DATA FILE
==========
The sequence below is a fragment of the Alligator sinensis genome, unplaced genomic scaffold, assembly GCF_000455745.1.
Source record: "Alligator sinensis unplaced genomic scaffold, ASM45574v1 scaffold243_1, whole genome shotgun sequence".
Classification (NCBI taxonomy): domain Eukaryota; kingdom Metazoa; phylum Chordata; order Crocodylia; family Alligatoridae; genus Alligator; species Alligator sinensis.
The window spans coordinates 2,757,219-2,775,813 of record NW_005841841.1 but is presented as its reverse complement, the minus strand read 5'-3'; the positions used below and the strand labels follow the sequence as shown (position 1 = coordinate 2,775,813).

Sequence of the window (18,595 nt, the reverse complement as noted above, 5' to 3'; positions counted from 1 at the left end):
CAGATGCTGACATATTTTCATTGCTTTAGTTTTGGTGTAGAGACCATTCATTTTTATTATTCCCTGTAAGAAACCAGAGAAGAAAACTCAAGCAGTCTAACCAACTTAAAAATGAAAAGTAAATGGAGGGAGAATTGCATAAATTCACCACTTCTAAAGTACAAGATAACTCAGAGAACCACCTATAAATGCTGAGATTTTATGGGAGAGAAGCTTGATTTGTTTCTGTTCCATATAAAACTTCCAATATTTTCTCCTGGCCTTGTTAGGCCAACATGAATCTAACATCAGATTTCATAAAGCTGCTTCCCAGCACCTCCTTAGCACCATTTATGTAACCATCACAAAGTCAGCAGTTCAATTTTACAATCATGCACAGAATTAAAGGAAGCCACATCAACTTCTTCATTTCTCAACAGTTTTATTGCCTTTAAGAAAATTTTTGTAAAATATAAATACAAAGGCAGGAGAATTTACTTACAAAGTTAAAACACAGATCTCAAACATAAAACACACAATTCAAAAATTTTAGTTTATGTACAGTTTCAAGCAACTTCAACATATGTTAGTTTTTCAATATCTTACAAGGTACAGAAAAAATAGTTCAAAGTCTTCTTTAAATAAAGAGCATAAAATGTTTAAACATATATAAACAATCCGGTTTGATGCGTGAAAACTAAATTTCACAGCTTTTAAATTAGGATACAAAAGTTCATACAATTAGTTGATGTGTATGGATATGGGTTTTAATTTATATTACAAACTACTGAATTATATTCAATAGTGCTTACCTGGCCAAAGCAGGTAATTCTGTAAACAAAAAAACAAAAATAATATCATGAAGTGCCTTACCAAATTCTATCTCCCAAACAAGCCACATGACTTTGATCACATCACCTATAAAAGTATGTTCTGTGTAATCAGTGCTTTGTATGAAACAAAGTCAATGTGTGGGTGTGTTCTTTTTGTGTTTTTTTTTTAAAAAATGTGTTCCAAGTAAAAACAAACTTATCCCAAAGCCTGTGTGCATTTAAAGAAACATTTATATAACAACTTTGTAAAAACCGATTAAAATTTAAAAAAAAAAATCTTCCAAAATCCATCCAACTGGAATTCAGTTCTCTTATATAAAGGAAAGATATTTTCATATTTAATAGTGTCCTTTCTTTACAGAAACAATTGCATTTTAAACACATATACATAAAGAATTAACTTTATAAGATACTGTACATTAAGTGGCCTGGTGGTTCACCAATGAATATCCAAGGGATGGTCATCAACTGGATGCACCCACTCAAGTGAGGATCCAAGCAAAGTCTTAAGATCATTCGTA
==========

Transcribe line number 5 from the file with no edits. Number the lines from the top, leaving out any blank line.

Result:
Sequence of the window (18,595 nt, the reverse complement as noted above, 5' to 3'; positions counted from 1 at the left end):